PERCENTILE_CONT and Median

In MemSQL, percentile functions are only available as window functions. There are two percentile functions: PERCENTILE_CONT and PERCENTILE_DISC. PERCENTILE_CONT is an inverse distribution function. It assumes a continuous distribution between values of the expression in the sort specification. Then, it interpolates the value of that expression at the given percentile, performing a linear interpolation. For an overview of window functions in MemSQL, see Window Functions Guide.

Syntax

PERCENTILE_CONT(percentile) 
WITHIN GROUP (ORDER BY (col | expr)) 
OVER (
    [PARTITION BY (col | expr), ...]
    [frame_clause]
)

or equivalently

PERCENTILE_CONT(percentile) 
OVER (
        ORDER BY (col | expr)
        [PARTITION BY {col | expr}, ...]
        [frame_clause]
)

Arguments

percentile

A numeric value between 0 and 1.

col

A column of a numeric data type.

expr

An expression that evaluates to a numeric data type.

Remarks

The OVER() clause defines how to partition the input set. If no PARTITION BY clause is specified, the entire input set is treated as a single partition.

Only one column or expression is allowed in the ORDER BY clause.

Example

The following example creates a table containing SAT scores. The resulting window frame shows the hypothetical 90th percentile SAT score given the existing scores.

CREATE TABLE SAT (reading_writing int, math int);

INSERT INTO SAT VALUES (800,800),(650,300),(700,500);

SELECT reading_writing, math,
  reading_writing + math AS total,
  PERCENTILE_CONT(.9)
    WITHIN GROUP (ORDER BY reading_writing + math)
    OVER () AS `90th Percentile` FROM SAT;
****
+-----------------+------+-------+-----------------+
| reading_writing | math | total | 90th Percentile |
+-----------------+------+-------+-----------------+
|             650 |  300 |   950 |       1520.0000 |
|             700 |  500 |  1200 |       1520.0000 |
|             800 |  800 |  1600 |       1520.0000 |
+-----------------+------+-------+-----------------+

Median

Compute the median using percentile = 0.5.

PERCENTILE_CONT( 0.5 ) ...

Example:

CREATE TABLE t (a int);
INSERT INTO t VALUES (1),(2),(3),(166),(1024);

SELECT a, AVG(a) OVER () AS mean, 
  PERCENTILE_CONT(.5) WITHIN GROUP (ORDER BY a) 
    OVER () AS median FROM t;
****
+------+----------+--------+
| a    | mean     | median |
+------+----------+--------+
|    1 | 239.2000 | 3.0000 |
|    2 | 239.2000 | 3.0000 |
|    3 | 239.2000 | 3.0000 |
|  166 | 239.2000 | 3.0000 |
| 1024 | 239.2000 | 3.0000 |
+------+----------+--------+

Median and Percentiles with Regular Aggregates and Grouping

Suppose you have some data with columns you want to group by and another column you want to aggregate using several aggregate functions, including standard ones like AVG, MIN, MAX etc., as well as percentiles and median. In other words, you want to use percentile functions and median just like regular aggregates. This is not supported directly, but there is a query pattern you can follow to make this possible.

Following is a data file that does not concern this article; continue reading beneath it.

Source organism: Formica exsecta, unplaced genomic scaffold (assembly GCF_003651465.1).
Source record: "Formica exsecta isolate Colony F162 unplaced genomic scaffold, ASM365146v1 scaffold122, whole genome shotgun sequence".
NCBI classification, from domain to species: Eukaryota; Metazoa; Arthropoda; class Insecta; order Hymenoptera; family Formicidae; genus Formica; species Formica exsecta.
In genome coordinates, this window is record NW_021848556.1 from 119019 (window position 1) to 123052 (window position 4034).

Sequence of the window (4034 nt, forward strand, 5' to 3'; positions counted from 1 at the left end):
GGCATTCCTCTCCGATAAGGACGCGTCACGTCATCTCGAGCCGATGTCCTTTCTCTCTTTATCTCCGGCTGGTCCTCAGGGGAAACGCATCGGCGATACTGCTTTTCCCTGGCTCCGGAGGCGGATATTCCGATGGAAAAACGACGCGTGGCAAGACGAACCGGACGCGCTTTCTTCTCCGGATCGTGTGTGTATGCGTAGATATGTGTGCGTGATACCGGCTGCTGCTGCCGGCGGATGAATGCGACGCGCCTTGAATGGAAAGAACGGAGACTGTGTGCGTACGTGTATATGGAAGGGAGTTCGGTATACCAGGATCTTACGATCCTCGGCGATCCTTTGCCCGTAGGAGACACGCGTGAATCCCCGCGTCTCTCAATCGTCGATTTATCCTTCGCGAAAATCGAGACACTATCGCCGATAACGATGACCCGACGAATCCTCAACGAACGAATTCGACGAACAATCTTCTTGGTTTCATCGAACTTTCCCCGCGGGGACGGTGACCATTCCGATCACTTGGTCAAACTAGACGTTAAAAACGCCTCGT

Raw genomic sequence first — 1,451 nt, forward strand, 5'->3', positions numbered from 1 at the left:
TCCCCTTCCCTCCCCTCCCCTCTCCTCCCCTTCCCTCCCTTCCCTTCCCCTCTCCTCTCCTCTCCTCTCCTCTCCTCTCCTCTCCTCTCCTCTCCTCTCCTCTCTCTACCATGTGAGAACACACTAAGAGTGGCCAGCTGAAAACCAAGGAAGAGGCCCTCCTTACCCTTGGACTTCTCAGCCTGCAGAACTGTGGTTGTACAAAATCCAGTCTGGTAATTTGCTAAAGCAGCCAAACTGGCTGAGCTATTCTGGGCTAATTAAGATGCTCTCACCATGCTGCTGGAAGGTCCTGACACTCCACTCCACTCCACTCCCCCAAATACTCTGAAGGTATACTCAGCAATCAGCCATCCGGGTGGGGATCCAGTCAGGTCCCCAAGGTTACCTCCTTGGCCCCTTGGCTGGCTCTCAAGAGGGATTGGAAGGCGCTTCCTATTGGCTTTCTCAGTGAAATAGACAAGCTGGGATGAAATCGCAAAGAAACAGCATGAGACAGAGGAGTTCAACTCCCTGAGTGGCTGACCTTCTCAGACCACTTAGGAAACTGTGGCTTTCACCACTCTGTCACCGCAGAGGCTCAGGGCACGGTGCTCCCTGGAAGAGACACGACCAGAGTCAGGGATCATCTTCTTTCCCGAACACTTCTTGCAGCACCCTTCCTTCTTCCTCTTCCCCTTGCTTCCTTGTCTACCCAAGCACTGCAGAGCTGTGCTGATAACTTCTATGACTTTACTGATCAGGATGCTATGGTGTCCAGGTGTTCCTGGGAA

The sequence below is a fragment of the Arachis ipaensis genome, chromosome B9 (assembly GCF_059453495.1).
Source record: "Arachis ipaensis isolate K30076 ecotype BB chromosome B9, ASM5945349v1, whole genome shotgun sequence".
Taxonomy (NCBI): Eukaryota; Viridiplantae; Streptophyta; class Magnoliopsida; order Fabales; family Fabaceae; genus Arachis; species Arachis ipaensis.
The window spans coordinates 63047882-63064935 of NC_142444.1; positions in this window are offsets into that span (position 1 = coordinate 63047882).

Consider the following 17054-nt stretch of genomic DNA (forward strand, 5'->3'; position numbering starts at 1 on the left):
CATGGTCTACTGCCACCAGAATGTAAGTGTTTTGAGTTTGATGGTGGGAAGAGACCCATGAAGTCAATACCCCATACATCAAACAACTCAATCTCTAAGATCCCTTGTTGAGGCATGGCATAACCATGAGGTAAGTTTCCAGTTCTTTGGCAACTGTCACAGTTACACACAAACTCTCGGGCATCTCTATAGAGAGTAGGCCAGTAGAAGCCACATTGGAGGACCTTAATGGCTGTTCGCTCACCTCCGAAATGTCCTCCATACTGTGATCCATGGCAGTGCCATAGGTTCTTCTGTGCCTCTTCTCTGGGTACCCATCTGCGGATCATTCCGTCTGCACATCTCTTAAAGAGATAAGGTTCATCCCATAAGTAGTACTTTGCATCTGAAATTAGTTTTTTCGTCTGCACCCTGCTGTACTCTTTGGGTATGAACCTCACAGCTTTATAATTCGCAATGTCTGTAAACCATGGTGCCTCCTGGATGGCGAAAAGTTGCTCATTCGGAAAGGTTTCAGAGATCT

For example, suppose you have the following data:

CREATE TABLE t (id int, category varchar(10), year int, value int);
INSERT t VALUES
  (1, "ABC", 2019, 100),
  (2, "ABC", 2019, 150),
  (3, "ABC", 2019, 200),
  (4, "ABC", 2020, 100),
  (5, "ABC", 2020, 175),
  (6, "ABC", 2020, 250),
  (7, "XYZ", 2020, 200),
  (8, "XYZ", 2020, 275),
  (9, "XYZ", 2020, 350),
  (10, "XYZ", 2020, 450);

Suppose you want to compute the following aggregates of value grouped by category and year for this data: MIN, MAX, AVG, 10th percentile, MEDIAN, and 90th percentile. Logically, the query you want to specify is:

SELECT category, year, SUM(value), AVG(value), 
  PERCENTILE_CONT(0.1, value), MEDIAN(value), PERCENTILE_CONT(0.9, value)
FROM t
GROUP BY category, year
ORDER BY category, year;

The above query is not directly supported because PERCENTILE_CONT is not allowed as a standard aggregate function, and there is no MEDIAN aggregate function. However, the following query gives the result intended by the logical query above.

WITH s AS 
(
  SELECT category, year, value, 
    percentile_cont(0.1) OVER w AS pct10,
    percentile_cont(0.5) OVER w AS median,
    percentile_cont(0.9) OVER w AS pct90
  FROM t
  WINDOW w AS (PARTITION BY category, year ORDER BY value
               ROWS BETWEEN UNBOUNDED PRECEDING AND UNBOUNDED FOLLOWING)
)
SELECT category, year, SUM(value), AVG(value), 
  ANY_VALUE(pct10) AS pct10, 
  ANY_VALUE(median) AS median,
  ANY_VALUE(pct90) AS pct90
FROM s
GROUP BY category, year
ORDER BY category, year;
****
+----------+------+------------+------------+----------+----------+----------+
| category | year | SUM(value) | AVG(value) | pct10    | median   | pct90    |
+----------+------+------------+------------+----------+----------+----------+
| ABC      | 2019 |        450 |   150.0000 | 110.0000 | 150.0000 | 190.0000 |
| ABC      | 2020 |        525 |   175.0000 | 115.0000 | 175.0000 | 235.0000 |
| XYZ      | 2020 |       1275 |   318.7500 | 222.5000 | 312.5000 | 420.0000 |
+----------+------+------------+------------+----------+----------+----------+

This query gets the desired result by first creating a rowset that has one row for each input row that includes the columns of the input row as well as the 10th percentile, MEDIAN value calculated using a 50th percentile, and 90th percentile. Then it groups by id and category, peforms the standard aggregates (SUM, AVG) as usual, and uses the ANY_VALUE aggregate to pick any one of the values for pct10, median, and pct90. Since thay are all the same within each group, it doesn’t matter which one is selected, so ANY_VALUE is appropriate.

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